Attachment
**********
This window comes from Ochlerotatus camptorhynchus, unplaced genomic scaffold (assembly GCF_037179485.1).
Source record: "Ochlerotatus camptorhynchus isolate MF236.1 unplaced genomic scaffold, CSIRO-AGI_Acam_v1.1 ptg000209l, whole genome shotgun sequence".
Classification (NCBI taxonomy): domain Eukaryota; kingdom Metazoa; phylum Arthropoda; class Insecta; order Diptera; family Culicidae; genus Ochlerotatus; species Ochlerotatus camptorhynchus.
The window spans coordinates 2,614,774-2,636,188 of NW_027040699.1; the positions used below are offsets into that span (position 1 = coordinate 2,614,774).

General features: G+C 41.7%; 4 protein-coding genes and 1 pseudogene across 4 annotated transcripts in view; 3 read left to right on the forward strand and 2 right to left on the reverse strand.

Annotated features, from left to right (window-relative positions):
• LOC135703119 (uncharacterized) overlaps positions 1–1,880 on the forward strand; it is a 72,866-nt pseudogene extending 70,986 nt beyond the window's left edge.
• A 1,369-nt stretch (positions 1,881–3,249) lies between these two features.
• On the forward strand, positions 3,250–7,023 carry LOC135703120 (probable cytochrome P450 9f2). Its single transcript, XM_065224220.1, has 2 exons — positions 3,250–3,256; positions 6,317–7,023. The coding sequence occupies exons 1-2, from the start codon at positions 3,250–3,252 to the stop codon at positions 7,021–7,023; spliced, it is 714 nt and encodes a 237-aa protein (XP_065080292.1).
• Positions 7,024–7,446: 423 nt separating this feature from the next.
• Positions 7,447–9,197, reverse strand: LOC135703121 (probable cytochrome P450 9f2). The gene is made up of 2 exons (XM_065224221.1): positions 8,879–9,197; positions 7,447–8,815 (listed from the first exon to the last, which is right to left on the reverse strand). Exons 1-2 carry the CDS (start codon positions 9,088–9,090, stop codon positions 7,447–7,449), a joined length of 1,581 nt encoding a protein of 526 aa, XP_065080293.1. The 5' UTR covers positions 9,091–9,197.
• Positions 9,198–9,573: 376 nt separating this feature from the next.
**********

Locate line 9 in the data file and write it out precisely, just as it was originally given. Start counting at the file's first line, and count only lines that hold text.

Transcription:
• On the forward strand, positions 3,250–7,023 carry LOC135703120 (probable cytochrome P450 9f2). Its single transcript, XM_065224220.1, has 2 exons — positions 3,250–3,256; positions 6,317–7,023. The coding sequence occupies exons 1-2, from the start codon at positions 3,250–3,252 to the stop codon at positions 7,021–7,023; spliced, it is 714 nt and encodes a 237-aa protein (XP_065080292.1).